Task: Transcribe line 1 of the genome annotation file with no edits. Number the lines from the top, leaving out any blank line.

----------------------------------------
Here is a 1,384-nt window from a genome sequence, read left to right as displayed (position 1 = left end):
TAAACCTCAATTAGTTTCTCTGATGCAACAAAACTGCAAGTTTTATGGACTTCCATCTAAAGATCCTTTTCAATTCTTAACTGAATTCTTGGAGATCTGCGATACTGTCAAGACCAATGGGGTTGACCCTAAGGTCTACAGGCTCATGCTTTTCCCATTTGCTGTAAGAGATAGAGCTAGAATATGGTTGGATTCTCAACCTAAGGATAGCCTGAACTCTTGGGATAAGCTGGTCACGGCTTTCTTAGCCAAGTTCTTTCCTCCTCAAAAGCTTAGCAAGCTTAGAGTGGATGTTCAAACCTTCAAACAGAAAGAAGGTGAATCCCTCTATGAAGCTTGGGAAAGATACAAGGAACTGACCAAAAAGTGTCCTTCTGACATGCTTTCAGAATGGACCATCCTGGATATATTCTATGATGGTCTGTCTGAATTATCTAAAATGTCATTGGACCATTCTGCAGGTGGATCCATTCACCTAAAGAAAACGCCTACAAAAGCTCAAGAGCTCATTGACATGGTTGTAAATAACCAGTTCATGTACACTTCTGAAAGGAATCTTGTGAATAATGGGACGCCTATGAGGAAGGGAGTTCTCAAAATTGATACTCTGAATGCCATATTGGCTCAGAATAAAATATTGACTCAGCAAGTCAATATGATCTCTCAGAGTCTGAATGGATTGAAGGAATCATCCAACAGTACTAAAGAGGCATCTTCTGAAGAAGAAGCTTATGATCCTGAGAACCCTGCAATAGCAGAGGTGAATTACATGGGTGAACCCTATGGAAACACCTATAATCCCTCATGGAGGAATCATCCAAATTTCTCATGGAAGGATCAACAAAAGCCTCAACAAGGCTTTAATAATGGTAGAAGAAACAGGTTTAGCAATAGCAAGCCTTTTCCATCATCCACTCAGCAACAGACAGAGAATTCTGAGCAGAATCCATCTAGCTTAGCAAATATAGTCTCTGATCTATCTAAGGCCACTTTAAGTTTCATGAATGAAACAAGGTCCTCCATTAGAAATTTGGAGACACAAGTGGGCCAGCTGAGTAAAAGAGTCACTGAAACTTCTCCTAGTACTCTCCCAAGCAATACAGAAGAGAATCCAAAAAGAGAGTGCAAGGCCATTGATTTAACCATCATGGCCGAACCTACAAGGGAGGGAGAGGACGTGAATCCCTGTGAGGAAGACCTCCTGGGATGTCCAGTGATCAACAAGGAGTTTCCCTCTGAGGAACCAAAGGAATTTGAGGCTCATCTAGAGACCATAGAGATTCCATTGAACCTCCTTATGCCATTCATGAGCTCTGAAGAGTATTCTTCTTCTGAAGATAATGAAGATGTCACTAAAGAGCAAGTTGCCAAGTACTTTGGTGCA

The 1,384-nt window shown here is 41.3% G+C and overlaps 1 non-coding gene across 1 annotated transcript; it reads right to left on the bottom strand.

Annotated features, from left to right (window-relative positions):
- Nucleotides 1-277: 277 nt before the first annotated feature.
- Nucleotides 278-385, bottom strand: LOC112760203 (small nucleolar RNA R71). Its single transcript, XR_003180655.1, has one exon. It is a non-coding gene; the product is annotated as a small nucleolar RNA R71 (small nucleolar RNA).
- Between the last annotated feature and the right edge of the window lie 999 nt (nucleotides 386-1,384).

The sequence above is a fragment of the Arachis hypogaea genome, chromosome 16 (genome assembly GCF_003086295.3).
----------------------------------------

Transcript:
Here is a 1,384-nt window from a genome sequence, read left to right as displayed (position 1 = left end):